Who is behind the kidnappings in Haiti? A summary of a video essay by Jean Saint-Vil

Picture: Jean Jafrikayiti Saint-Vil

By Travis Ross, Canada-Haiti Information Project, July 6, 2022

On December 20th, 2021 author, analyst, & activist Jean Saint-Vil posted a video to his Facebook page. In the presentation, Saint-Vil argues that some of Haiti's oligarchs, namely Alain Zuraik and Gilbert Bigio, are financing the persistent rash of kidnappings for ransom. 


Hundreds of Haitians have been kidnapped for ransom

Saint-Vil says "you would be hard pressed to find a single person of Haitian origin, whether inside Haiti or in the diaspora, who cannot identify a person who was kidnapped recently. Most Haitians suffer from insomnia. we cannot sleep at night. we know the hundreds of people in the Haitian community who have been kidnapped, and sometimes murdered". 

"This is not a normal situation. Haiti has never known this type of organized, structured, kidnapping, over such a long period of time."

Saint-Vil doesn't think the cause of these kidnappings to be a mystery.

He points out that neighborhoods such as the waterfront in Martissant have been virtually abandoned because of these kidnappings. Many of the people from these formally middle-class neighborhoods now live abroad but maintain ownership of their homes in Haiti. Often, poor family members from other parts of Port au Prince move into these abandoned houses.

It is these Haitians that are targeted for kidnapping. The “400 Mawozo” gang, who are notorious for kidnapping Haitians, ransom them for a million dollars per person. When the victims families cannot pay, the victims are murdered. 

The 400 Mawozo gang, who have been featured prominently in the mainstream media recently for allegedly kidnapping 17 Christian Missionaries, have been running a  kidnapping operation for several years. Many victims have been released once the ransom is paid.


Who is paying the ransom money?

Saint-Vil notes that the ransom money comes from family members living outside Haiti in the diaspora. He claims that the kidnappers are intentionally "decapitalizing middle-class and poor Haitian families who have relatives living and working in New York, Montreal, Chile, Dominican-Republic.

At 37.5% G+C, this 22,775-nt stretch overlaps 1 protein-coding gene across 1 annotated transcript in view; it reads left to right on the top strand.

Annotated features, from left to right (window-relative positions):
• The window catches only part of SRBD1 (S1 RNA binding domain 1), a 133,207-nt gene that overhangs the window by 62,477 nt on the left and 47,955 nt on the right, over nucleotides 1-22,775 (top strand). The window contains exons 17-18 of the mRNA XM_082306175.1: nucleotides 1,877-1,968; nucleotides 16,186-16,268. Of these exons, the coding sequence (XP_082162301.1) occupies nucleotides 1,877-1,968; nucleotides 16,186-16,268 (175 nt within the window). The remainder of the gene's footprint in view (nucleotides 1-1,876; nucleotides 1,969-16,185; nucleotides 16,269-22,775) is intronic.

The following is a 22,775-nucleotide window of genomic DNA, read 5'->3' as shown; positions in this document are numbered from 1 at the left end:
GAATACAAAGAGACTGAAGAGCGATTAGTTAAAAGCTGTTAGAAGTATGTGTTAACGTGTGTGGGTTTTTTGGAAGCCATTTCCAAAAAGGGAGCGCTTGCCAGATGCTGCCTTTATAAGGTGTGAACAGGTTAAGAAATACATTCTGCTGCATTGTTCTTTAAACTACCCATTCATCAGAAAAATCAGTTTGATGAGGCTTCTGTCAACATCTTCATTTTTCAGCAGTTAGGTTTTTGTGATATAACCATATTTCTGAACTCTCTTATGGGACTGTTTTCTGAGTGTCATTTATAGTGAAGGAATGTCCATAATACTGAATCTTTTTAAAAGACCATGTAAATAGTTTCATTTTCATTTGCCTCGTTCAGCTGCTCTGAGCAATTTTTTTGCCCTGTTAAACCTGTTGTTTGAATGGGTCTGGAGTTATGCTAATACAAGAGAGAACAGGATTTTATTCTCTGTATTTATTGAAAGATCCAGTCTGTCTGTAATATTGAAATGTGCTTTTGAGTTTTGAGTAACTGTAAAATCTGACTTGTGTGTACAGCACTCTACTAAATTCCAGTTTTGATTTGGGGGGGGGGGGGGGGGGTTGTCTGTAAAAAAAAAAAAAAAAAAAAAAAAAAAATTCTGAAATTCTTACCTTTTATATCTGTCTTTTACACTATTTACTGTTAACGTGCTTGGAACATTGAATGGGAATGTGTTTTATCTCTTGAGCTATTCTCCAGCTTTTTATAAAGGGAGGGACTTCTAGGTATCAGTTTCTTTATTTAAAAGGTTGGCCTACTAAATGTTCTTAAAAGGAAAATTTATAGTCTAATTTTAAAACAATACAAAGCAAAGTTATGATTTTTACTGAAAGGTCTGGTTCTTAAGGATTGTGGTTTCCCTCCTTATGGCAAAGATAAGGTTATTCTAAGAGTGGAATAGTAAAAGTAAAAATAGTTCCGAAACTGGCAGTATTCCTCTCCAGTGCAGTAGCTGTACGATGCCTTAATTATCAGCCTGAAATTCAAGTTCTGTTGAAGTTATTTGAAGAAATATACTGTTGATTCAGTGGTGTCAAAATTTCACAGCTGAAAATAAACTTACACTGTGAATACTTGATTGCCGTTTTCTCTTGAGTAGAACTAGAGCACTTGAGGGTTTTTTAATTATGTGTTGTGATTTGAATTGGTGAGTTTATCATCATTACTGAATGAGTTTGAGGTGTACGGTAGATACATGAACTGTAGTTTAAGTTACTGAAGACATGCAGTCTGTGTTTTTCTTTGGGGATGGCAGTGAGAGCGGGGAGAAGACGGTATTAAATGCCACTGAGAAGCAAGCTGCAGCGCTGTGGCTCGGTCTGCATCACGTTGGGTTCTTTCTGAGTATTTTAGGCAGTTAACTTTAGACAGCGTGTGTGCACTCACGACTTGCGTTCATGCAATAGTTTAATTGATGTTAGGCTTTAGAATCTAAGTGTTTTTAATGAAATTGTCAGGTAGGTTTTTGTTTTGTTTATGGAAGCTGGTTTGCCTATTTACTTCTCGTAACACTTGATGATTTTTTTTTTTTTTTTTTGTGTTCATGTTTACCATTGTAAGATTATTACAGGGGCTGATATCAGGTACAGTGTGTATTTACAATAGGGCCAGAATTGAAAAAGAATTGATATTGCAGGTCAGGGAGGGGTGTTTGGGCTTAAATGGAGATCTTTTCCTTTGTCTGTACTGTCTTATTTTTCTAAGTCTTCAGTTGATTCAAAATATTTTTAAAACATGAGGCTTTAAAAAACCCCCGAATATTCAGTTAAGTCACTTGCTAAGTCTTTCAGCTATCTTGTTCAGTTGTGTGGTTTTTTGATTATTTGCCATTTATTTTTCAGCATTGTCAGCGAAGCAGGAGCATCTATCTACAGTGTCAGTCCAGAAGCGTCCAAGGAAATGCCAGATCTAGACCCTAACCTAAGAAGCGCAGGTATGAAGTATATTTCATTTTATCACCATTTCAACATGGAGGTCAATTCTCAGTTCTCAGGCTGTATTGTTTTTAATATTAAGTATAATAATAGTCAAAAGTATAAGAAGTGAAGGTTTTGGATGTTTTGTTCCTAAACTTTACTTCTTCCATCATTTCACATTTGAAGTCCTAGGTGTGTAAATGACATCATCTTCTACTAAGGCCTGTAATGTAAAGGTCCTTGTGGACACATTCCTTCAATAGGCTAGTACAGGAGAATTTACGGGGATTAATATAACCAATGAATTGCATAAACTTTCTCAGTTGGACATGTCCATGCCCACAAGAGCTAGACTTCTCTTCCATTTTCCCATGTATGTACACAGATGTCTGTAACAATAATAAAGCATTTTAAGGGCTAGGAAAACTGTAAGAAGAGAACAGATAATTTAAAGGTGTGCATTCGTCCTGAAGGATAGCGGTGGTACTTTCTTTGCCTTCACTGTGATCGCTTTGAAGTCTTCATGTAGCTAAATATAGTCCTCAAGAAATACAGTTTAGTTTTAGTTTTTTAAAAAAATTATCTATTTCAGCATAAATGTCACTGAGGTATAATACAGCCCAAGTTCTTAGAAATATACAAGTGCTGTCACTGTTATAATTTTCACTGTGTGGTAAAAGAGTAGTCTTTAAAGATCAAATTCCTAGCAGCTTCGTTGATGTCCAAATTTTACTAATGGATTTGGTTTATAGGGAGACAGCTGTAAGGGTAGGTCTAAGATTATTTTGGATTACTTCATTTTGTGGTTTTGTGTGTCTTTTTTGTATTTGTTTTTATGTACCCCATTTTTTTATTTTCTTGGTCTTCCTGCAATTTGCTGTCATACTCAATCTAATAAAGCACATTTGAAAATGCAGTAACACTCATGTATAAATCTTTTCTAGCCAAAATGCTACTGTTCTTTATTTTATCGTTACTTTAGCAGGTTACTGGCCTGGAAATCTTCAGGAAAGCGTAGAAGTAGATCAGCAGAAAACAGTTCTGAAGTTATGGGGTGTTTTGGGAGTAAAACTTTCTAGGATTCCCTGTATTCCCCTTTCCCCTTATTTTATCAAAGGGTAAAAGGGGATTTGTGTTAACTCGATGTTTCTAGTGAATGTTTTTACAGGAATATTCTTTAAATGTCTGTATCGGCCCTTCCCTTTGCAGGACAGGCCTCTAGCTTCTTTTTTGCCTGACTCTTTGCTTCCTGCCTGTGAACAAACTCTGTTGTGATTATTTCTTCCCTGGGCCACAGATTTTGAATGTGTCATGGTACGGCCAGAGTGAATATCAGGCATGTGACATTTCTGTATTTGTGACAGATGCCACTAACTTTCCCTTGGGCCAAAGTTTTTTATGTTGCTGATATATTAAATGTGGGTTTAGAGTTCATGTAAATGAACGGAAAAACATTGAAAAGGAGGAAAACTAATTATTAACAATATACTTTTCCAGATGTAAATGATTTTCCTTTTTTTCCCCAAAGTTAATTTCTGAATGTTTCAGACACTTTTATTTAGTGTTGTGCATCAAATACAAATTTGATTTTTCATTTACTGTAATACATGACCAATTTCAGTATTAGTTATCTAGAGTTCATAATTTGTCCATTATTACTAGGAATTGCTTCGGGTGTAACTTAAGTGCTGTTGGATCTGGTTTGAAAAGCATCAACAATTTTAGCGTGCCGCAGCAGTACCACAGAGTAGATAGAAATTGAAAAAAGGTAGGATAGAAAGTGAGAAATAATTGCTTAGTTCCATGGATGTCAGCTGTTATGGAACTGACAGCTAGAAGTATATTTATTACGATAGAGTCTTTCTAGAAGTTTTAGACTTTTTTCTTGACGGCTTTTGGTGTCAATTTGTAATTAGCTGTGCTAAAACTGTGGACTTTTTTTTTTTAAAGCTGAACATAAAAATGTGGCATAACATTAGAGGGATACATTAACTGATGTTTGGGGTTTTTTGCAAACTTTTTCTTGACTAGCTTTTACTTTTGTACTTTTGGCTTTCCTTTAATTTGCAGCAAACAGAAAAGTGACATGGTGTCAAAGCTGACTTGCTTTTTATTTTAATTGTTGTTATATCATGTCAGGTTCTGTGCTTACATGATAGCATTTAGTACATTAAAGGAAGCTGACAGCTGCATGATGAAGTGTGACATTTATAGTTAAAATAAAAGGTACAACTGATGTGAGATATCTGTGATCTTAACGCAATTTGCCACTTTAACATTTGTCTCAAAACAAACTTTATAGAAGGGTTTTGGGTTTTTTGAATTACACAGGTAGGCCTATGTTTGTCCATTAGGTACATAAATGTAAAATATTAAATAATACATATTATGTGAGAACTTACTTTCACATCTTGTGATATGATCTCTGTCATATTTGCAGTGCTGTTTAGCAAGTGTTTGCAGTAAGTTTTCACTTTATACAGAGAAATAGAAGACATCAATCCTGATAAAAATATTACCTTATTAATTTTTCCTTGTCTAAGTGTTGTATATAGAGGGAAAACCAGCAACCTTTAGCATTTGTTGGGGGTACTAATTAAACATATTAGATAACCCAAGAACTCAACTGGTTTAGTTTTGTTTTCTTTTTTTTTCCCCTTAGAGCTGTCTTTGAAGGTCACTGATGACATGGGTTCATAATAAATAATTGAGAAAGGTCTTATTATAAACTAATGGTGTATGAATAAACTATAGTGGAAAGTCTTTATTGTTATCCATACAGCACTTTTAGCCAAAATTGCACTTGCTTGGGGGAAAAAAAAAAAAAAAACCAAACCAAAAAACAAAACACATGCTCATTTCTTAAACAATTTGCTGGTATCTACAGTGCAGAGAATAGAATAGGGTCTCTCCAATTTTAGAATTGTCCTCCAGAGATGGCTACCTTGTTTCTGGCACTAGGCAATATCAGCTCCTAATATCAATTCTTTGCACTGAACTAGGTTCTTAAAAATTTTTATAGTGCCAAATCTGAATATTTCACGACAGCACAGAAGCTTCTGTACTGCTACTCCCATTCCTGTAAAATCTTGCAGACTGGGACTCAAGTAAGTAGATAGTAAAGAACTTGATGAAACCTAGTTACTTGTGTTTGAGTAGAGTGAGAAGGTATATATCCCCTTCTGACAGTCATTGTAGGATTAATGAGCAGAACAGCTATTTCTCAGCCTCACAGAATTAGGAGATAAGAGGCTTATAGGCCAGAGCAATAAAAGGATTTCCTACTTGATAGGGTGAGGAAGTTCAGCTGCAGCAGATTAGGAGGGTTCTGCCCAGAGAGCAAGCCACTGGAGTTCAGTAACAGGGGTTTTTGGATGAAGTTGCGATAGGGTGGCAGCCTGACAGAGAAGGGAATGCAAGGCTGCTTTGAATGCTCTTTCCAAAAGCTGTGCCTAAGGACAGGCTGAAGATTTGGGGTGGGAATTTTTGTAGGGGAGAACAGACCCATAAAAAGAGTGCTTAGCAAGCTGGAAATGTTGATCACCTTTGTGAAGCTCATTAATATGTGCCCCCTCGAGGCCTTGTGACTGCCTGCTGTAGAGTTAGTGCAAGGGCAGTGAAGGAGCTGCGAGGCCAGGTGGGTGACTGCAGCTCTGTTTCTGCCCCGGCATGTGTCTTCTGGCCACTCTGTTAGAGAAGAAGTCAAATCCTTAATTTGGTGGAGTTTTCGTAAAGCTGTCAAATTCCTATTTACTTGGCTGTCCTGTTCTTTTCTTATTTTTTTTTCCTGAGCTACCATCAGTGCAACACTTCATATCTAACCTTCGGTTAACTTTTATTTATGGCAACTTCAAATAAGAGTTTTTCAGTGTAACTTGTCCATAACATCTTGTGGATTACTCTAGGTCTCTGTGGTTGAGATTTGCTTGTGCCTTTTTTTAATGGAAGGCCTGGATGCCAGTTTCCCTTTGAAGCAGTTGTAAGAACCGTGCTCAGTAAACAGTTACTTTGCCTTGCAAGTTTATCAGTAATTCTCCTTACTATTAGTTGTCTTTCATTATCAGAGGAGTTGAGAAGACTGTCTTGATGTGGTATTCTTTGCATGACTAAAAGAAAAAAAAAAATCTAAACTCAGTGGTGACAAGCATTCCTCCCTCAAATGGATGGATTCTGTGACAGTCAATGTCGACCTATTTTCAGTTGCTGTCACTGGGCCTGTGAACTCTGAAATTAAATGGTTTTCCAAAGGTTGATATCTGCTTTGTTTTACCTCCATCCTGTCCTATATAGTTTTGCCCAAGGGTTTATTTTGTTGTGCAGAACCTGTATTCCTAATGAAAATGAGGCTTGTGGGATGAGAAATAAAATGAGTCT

Upon paying the ransoms, these families, whether inside Haiti or in the diaspora, are left in financial ruin. They empty their own savings and collect money donated from within the various communities in the diaspora, to pay the ransom and free their kidnapped family members. And when they cannot collect enough money to cover the ransom, the kidnappers then extort them further and force them to sell their family homes in Haiti.

Consequently, hundreds of families are being forced to sell their property in Haiti to come up with enough money to cover the ransom demands. Saint-Vil calls this process "forced gentrification" and points out that this process cannot happen without the heavy weaponry that is imported illegally through privately owned ports in Haiti.


Who is financing the “forced” gentrification?

Saint-Vil the asks the question: who is buying these properties once the kidnappers have forced them to sell? So far, no investigation has taken place.

"How do young men [members of 400 Mawozo] who are from an impoverished community in Haiti ... manage millions of dollars? Saint-Vil asks. “Where is that money? That money must go in a bank - somewhere. Who own the banks in Haiti? It just so happens that the same people who own the banks in Haiti own the private ports where the guns enter the country. And we do not need to speculate. There are many reports in recent years where illegal weapons were caught in Haiti’s largest port, Port Lafito, owned by Gilbert Bigio.”

To understand the connection between Haitian oligarchs like Gilbert Bigio & Alain Zuraik and the 400 Mazowo gang, Saint-Vil focuses the discussion on notorious gang leader Arnel Joseph, who was murdered after being broken out of prison in February 2021.